It might not be a specific product or anything, but it should have a goal. It should have a deliverable. I don't know if I read about this Wabi Sabi. It's a Japanese, uh, Guiding Principle. It talks about continuous development and that imperfection is good. And I say this to my team that while we say let's do something, it is okay to be imperfect, but let's have a goal.

And when we have a goal and when we have a plan at each phase, then big foundational work might seem achievable. And that is very important as Say you are my boss, Conor, and I'm talking to you, and I'm [00:10:00] giving you a plan, and I'm saying that, hey, phase 1, 2, I have a goal, and I know I can go to phase 6, and at the end of, although you cannot see an ROI at 1 and 2, but since I know I can give you that ROI back, at phase six, so that this is very important.

If I give you the plan that in that case, you'll be more convinced than me going to you and saying that, Hey, I don't really know how to go to phase six, but we need to do phase one.

[00:10:26] Conor Bronsdon: So if I'm an engineering leader who hasn't had deep experience with data science or ai, and I'm thinking about how do I build this phased approach.

Um, what would be the general steps you would advise, or is there a resource where leaders can go in and say, Hey, let me look at, I don't know, a template to start applying to our specific use case?

[00:10:45] Sanghamitra Goswami: Yes, I think there are many if you, if you look at Google, like, how do you use, use gather ROI for data science projects?

But I would say before we do that, it is very important that in any organization, there is a product counterpart with a data science engineering [00:11:00] manager. I believe there should be other people championing data science rather rather than get So you in Yeah. To get buy-in rather than the data scientists themselves.

So it is critical that you have a friend in the product organization because they can look at the product holistically from a top level view and they can help you. Go ahead.

[00:11:20] Conor Bronsdon: What would you say to people who are having trouble finding that champion or picking the right champion?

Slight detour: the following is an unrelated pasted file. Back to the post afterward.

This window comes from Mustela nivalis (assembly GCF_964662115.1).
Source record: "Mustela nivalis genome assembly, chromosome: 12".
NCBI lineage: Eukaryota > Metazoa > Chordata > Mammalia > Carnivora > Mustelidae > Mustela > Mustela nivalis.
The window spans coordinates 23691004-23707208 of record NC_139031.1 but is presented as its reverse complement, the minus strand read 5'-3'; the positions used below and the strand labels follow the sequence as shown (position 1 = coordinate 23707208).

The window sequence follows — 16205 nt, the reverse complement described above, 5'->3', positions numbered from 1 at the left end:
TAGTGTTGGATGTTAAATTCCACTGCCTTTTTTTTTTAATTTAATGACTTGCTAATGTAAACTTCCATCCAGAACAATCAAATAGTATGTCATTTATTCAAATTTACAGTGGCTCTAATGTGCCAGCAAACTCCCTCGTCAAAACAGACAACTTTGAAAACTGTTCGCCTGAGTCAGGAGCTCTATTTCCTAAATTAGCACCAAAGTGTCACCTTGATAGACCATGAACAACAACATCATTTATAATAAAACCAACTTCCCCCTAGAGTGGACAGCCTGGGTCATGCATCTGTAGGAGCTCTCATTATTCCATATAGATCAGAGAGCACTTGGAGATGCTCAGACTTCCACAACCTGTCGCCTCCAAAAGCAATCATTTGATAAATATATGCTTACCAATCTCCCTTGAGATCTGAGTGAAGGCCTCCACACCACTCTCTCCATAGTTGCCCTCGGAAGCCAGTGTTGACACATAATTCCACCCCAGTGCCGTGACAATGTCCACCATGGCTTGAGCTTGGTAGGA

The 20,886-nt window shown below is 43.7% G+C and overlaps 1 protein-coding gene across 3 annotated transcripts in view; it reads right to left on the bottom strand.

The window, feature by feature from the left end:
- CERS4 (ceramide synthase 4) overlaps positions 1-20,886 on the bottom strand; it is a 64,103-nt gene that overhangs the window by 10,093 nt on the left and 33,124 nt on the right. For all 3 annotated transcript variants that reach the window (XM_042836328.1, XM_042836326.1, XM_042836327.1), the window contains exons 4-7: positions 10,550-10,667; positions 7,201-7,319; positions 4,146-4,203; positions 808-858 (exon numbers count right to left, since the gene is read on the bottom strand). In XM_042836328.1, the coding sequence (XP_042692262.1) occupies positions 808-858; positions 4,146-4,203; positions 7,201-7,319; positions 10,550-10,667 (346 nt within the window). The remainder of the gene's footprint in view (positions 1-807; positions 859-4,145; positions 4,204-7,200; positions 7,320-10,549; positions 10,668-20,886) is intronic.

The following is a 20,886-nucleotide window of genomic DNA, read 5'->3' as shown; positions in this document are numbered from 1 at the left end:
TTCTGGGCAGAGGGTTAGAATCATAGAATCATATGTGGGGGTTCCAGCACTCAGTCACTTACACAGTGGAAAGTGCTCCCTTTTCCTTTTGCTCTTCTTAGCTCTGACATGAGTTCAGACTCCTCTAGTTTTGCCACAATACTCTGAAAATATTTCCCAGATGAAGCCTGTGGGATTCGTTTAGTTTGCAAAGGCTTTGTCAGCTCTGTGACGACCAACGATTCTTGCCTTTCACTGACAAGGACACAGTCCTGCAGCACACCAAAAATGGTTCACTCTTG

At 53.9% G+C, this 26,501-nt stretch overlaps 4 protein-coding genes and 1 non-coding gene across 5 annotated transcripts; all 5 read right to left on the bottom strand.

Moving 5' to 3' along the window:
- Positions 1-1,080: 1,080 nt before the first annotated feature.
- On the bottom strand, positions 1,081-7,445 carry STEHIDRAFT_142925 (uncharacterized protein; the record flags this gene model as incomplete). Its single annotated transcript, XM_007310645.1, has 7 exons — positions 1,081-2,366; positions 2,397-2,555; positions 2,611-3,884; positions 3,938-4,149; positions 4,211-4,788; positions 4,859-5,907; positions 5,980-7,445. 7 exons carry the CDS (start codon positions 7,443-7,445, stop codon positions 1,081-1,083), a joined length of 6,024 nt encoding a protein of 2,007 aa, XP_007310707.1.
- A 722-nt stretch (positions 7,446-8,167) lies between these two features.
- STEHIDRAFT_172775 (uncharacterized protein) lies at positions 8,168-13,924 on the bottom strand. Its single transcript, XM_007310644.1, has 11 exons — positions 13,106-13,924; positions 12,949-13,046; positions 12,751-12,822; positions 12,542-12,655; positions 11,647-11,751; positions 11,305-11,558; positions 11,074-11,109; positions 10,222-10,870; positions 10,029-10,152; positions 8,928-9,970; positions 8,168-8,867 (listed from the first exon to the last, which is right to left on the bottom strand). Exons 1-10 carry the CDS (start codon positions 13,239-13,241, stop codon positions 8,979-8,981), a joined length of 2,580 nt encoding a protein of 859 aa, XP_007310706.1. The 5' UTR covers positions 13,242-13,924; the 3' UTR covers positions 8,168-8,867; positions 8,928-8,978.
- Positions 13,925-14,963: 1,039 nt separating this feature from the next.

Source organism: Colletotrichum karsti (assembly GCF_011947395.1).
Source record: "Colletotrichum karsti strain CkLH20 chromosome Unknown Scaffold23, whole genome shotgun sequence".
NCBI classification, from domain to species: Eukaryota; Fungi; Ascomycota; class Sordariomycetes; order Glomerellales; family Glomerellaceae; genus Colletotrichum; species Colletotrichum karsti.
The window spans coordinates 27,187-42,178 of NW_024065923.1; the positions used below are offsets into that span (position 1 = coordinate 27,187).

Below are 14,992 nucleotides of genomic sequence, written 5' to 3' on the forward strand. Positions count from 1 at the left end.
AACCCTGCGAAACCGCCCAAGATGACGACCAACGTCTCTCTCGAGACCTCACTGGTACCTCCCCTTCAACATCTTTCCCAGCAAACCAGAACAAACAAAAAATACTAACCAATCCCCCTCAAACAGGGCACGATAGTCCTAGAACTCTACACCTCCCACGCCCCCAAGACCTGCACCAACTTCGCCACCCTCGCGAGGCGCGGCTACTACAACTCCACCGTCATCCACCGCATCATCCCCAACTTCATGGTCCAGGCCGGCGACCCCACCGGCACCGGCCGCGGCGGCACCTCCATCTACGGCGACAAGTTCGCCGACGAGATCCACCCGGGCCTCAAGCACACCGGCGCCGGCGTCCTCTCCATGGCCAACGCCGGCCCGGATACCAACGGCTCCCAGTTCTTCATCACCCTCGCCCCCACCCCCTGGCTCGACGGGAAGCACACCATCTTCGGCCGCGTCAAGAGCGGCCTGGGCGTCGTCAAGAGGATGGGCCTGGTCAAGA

[00:11:26] Sanghamitra Goswami: Convince your boss, convince your boss that you need a product partner.

A single person or a group of data scientists can't always do everything. You need to have a, someone else beyond that organization who could champion for you. Sometimes an executive can play that role too, but with, with having some time and common goals and everything, I think it's critical that data science organizations have a product


[00:11:50] Conor Bronsdon: And I'm sure this creates some translation challenges across the company, as you're trying to bring in these other stakeholders and get people to buy in because you know you need the support, [00:12:00] but maybe the goals across those different organizations can be different. Yes. Um, how would you try to solve that cross organizational translation challenge to, to get these


[00:12:11] Sanghamitra Goswami: Well, I, I don't think the data scientists can solve it by themselves. What, what they can do is they, they can say that, hey, I understand it's late in your roadmap and I can be ready on my part and I can make it easier for you to understand and access what I'm developing. But I do think executives play a very important role here because they need to drive alignment across different teams at the organization.

Let's say engineering team A and engineering team B both wants to do data science, but they don't have time because their roadmaps are full of other projects. Data, whatever the data scientists do, it won't convince them, right? So the executives need to prioritize that, hey, or, or a product partner who can look at it and say, hey, this data science feature, if we do it, this will drive huge [00:13:00] ROI than a, than a small change or than any other feature that we are taking out this year.